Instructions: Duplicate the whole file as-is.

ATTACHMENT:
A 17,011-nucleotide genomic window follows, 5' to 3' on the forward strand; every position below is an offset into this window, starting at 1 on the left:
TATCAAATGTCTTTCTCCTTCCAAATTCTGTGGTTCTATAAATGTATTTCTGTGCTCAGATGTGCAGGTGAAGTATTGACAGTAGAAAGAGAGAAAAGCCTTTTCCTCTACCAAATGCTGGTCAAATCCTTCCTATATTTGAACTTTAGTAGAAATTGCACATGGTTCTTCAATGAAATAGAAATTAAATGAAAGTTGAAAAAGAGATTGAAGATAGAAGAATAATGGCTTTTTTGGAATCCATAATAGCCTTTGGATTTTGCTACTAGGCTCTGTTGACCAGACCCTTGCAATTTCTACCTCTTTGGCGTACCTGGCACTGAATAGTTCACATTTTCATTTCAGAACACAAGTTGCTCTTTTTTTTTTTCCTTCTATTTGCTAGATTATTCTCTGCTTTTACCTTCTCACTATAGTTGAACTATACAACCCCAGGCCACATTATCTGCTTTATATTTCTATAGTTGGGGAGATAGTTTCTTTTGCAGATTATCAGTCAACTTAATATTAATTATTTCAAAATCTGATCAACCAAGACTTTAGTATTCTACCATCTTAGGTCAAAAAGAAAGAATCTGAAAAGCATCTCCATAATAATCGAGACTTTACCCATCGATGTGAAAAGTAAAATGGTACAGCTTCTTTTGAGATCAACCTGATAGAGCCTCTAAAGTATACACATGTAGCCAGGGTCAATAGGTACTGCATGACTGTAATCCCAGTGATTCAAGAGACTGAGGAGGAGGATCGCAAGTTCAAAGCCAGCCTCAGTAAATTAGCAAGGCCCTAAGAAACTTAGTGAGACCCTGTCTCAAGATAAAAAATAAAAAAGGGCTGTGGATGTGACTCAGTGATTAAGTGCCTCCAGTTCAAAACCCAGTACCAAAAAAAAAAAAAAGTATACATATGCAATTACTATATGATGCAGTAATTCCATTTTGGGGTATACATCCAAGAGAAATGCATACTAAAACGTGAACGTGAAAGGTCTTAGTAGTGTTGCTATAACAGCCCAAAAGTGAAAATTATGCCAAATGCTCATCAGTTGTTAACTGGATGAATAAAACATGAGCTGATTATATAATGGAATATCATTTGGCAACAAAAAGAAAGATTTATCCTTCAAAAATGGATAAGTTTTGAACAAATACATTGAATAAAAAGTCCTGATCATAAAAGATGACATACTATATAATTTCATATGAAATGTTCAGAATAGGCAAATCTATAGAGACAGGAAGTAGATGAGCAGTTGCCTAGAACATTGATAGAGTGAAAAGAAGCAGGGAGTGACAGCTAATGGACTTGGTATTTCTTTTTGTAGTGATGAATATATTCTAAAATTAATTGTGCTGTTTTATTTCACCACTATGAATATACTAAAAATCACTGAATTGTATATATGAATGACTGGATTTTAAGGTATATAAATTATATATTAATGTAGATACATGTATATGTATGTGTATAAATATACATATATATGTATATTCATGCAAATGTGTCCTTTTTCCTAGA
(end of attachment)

A 17,011-nucleotide genomic window follows, 5' to 3' on the forward strand; every position below is an offset into this window, starting at 1 on the left:
TATCAAATGTCTTTCTCCTTCCAAATTCTGTGGTTCTATAAATGTATTTCTGTGCTCAGATGTGCAGGTGAAGTATTGACAGTAGAAAGAGAGAAAAGCCTTTTCCTCTACCAAATGCTGGTCAAATCCTTCCTATATTTGAACTTTAGTAGAAATTGCACATGGTTCTTCAATGAAATAGAAATTAAATGAAAGTTGAAAAAGAGATTGAAGATAGAAGAATAATGGCTTTTTTGGAATCCATAATAGCCTTTGGATTTTGCTACTAGGCTCTGTTGACCAGACCCTTGCAATTTCTACCTCTTTGGCGTACCTGGCACTGAATAGTTCACATTTTCATTTCAGAACACAAGTTGCTCTTTTTTTTTTTCCTTCTATTTGCTAGATTATTCTCTGCTTTTACCTTCTCACTATAGTTGAACTATACAACCCCAGGCCACATTATCTGCTTTATATTTCTATAGTTGGGGAGATAGTTTCTTTTGCAGATTATCAGTCAACTTAATATTAATTATTTCAAAATCTGATCAACCAAGACTTTAGTATTCTACCATCTTAGGTCAAAAAGAAAGAATCTGAAAAGCATCTCCATAATAATCGAGACTTTACCCATCGATGTGAAAAGTAAAATGGTACAGCTTCTTTTGAGATCAACCTGATAGAGCCTCTAAAGTATACACATGTAGCCAGGGTCAATAGGTACTGCATGACTGTAATCCCAGTGATTCAAGAGACTGAGGAGGAGGATCGCAAGTTCAAAGCCAGCCTCAGTAAATTAGCAAGGCCCTAAGAAACTTAGTGAGACCCTGTCTCAAGATAAAAAATAAAAAAGGGCTGTGGATGTGACTCAGTGATTAAGTGCCTCCAGTTCAAAACCCAGTACCAAAAAAAAAAAAAAGTATACATATGCAATTACTATATGATGCAGTAATTCCATTTTGGGGTATACATCCAAGAGAAATGCATACTAAAACGTGAACGTGAAAGGTCTTAGTAGTGTTGCTATAACAGCCCAAAAGTGAAAATTATGCCAAATGCTCATCAGTTGTTAACTGGATGAATAAAACATGAGCTGATTATATAATGGAATATCATTTGGCAACAAAAAGAAAGATTTATCCTTCAAAAATGGATAAGTTTTGAACAAATACATTGAATAAAAAGTCCTGATCATAAAAGATGACATACTATATAATTTCATATGAAATGTTCAGAATAGGCAAATCTATAGAGACAGGAAGTAGATGAGCAGTTGCCTAGAACATTGATAGAGTGAAAAGAAGCAGGGAGTGACAGCTAATGGACTTGGTATTTCTTTTTGTAGTGATGAATATATTCTAAAATTAATTGTGCTGTTTTATTTCACCACTATGAATATACTAAAAATCACTGAATTGTATATATGAATGACTGGATTTTAAGGTATATAAATTATATATTAATGTAGATACATGTATATGTATGTGTATAAATATACATATATATGTATATTCATGCAAATGTGTCCTTTTTCCTAGA